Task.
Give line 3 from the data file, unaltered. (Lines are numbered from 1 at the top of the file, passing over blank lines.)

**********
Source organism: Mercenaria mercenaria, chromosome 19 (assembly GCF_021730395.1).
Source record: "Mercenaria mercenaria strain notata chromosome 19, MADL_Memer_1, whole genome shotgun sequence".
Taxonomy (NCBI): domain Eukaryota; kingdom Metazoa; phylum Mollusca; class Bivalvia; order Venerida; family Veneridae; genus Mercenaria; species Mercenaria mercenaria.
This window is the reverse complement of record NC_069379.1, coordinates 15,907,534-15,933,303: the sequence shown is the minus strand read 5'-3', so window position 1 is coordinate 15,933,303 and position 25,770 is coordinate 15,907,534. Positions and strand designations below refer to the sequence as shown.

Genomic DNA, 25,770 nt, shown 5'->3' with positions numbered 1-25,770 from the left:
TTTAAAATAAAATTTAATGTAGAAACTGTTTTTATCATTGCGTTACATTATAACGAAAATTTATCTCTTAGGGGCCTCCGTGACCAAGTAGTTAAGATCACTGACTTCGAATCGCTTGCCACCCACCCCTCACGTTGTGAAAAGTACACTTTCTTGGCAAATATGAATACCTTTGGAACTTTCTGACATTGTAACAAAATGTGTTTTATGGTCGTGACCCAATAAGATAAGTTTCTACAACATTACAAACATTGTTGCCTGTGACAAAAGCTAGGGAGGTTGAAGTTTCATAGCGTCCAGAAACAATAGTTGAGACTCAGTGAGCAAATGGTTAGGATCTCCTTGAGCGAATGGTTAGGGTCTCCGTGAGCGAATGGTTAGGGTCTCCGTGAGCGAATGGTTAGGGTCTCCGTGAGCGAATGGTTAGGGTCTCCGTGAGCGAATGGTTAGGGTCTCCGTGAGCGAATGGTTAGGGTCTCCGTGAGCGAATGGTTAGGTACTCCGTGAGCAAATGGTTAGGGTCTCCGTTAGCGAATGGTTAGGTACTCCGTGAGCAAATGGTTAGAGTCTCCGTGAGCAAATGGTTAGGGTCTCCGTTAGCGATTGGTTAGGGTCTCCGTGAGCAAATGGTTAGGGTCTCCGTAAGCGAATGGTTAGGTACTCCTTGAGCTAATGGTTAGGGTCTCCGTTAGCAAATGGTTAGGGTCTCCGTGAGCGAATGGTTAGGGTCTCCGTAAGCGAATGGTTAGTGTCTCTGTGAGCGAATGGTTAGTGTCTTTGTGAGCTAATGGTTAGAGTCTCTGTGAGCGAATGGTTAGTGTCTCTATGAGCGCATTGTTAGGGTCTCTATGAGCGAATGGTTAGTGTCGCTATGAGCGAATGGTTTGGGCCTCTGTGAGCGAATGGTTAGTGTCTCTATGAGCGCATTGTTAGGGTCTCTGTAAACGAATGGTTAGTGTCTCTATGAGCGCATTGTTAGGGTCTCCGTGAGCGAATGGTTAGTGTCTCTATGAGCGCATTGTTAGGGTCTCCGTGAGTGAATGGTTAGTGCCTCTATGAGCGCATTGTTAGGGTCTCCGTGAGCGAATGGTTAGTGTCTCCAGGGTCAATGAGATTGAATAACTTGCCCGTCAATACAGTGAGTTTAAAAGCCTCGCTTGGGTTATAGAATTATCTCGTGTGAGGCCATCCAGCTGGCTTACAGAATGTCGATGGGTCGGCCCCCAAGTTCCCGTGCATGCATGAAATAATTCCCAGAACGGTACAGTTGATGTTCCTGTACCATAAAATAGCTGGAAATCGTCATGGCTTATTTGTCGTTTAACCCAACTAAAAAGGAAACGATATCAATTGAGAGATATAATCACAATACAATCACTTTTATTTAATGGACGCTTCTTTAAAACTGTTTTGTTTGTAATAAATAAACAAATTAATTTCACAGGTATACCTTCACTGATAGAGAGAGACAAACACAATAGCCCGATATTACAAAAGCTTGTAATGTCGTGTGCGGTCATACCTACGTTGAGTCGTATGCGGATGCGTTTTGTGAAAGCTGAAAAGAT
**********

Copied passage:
Taxonomy (NCBI): domain Eukaryota; kingdom Metazoa; phylum Mollusca; class Bivalvia; order Venerida; family Veneridae; genus Mercenaria; species Mercenaria mercenaria.